Monday, February 4, 2008

Revival of Trade Union

In the changing scenario the role to be played by the trade unions must also change if they want to survive.

To organize professional workers successfully and appropriately, unions need to understand their needs and concerns. The sense of collective solidarity is likely to be weaker than for other groups of workers, and there may be less of a tradition of union organization on which unions can build. Professionals expect unions themselves to be professional, and to deliver the services members need in an efficient way.

The point to understand is that there is competition for the services unions can offer. The table below seeks to identify the likely work-related needs which a professional worker – perhaps working on a contract basis rather than in a traditional employment relationship, perhaps working away from a central workplace, perhaps working for a number of different clients – could be expected to have. Whilst in many ways these needs resemble those which are currently met through the familiar industrial relations structures, other agencies could (and do) step in to service them: a problem at work could be guarded against in the same way, say, as a motorist arranges vehicle breakdown protection or a householder organizes a service contract for domestic appliances.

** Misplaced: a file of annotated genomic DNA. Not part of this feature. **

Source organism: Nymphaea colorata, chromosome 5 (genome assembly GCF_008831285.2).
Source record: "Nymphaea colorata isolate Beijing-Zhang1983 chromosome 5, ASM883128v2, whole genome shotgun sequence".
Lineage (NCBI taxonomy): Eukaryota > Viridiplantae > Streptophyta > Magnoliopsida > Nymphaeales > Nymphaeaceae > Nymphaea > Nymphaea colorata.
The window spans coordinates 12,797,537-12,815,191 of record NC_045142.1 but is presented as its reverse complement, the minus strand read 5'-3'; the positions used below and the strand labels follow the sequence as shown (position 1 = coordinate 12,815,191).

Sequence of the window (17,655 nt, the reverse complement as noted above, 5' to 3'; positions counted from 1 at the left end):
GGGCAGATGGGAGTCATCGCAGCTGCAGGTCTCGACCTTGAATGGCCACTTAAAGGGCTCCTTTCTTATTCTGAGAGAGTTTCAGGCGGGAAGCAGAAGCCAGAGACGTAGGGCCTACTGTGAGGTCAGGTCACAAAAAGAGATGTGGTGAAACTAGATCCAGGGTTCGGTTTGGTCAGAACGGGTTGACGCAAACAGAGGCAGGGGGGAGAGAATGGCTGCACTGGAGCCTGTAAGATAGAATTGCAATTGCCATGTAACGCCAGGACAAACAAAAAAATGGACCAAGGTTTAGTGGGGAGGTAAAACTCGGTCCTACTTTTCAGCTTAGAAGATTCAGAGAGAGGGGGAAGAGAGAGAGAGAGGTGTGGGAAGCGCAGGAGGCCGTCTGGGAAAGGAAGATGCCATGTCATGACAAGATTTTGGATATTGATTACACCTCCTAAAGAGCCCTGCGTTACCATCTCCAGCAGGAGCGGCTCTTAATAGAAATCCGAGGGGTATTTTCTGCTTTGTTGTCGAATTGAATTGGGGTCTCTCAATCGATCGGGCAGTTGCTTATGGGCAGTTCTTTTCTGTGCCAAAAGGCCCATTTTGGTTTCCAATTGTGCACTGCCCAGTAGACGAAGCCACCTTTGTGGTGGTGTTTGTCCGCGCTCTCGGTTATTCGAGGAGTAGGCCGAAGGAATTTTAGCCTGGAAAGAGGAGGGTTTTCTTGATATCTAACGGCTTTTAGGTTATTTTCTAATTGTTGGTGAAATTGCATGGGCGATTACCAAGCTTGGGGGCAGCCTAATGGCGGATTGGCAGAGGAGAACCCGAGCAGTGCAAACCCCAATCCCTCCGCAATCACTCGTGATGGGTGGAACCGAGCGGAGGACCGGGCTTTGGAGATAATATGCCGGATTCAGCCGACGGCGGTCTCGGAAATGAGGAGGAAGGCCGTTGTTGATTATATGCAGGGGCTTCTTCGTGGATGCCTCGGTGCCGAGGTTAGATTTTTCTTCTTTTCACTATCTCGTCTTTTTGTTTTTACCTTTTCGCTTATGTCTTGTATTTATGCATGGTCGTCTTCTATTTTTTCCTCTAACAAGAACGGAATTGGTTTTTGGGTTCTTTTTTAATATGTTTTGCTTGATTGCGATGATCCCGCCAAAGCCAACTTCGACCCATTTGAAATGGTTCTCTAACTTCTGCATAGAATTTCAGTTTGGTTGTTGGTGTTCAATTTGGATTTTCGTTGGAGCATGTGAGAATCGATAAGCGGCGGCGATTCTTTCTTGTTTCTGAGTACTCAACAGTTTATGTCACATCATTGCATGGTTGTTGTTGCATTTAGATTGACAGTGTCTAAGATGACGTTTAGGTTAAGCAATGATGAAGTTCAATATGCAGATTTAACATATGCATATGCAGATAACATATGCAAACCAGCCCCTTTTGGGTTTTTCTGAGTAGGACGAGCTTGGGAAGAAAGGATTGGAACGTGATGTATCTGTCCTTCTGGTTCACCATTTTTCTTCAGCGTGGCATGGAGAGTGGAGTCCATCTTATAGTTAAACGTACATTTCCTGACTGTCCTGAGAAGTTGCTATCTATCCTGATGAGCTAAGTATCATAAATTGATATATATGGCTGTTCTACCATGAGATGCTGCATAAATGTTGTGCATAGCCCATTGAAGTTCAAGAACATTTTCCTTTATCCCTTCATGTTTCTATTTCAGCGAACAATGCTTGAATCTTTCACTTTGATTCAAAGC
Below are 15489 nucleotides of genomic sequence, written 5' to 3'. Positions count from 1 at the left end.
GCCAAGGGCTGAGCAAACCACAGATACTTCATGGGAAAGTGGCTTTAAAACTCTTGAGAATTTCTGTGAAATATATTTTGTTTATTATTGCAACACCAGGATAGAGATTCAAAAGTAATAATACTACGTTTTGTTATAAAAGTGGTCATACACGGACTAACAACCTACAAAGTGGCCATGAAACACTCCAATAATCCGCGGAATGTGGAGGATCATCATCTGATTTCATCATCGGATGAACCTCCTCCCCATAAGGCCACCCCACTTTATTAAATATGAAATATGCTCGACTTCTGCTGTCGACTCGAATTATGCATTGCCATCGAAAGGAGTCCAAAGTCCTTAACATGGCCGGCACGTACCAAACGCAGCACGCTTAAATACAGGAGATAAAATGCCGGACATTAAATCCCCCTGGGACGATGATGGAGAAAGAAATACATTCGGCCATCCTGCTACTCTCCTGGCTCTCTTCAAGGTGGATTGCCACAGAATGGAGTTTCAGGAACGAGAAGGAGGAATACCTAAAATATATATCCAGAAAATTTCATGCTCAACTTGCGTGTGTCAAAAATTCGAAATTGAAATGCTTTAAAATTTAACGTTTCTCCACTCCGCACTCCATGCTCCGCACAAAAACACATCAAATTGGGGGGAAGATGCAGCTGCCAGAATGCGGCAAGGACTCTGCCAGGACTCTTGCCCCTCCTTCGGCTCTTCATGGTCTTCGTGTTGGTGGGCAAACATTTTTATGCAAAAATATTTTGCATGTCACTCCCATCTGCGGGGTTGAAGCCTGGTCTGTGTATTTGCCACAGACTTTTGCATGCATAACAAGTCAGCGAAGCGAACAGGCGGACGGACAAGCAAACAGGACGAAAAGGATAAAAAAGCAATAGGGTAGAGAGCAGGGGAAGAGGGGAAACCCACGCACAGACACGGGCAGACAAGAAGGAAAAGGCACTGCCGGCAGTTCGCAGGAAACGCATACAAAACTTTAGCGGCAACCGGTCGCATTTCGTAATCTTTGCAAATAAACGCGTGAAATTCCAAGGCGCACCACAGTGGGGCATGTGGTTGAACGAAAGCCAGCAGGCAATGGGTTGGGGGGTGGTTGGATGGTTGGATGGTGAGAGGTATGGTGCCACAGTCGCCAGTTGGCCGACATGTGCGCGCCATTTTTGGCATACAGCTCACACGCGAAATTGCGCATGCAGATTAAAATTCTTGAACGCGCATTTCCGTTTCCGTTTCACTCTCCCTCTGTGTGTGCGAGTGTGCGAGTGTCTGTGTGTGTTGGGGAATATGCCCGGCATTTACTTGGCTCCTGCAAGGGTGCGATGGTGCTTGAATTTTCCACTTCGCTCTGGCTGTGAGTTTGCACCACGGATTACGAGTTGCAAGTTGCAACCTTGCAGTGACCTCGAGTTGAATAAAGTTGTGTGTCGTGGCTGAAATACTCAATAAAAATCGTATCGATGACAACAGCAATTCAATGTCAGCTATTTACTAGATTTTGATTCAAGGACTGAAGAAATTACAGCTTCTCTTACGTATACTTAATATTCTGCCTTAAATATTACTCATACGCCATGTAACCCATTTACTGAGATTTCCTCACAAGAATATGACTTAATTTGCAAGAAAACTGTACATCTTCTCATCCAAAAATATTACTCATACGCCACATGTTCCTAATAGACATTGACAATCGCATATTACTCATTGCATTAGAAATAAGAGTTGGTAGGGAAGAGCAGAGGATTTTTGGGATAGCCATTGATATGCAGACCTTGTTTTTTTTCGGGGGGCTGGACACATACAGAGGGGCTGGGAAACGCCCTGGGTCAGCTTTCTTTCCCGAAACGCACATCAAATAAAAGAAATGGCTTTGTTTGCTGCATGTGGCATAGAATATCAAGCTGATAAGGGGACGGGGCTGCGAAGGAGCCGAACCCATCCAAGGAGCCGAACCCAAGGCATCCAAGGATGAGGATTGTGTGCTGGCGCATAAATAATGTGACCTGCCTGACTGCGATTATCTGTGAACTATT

Negotiation on pay or contract fee

• Agents
• Commercial training courses in negotiating skills/assertiveness for individuals negotiating for
Health and safety advice

• Commercial telephone help lines
• Web based advice services
• Specialist consultants
• Doctors
Employment rights

• Attorneys/lawyers
• Specialist consultants
• Commercial telephone help lines
Disciplinary representation

• Attorneys/lawyers
• Specialist consultants
Taxation advice

• Accountants
• Commercial help lines
• Specialist tax advisory services
Social activities

• Web-based associations
• Informal networks
• More focus on neighborhood rather than
workplace socializing
Psychological and physical health

• Doctors/health services
• Private practice therapists

Pensions/social protection

• Private insurance companies
• Private financial advisers/brokers
Finding work

• Informal networks
• Web based services ( etc)
• Professional associations/member cooperatives

Providing access to training

• Educational institutions
• Commercial training providers
These service providers may operate as commercial ventures, or as non-profit professional mutual associations or societies. In each case, however, they are effectively competing with trade unions’ own services, and as a consequence threaten membership income and organizing muscle.

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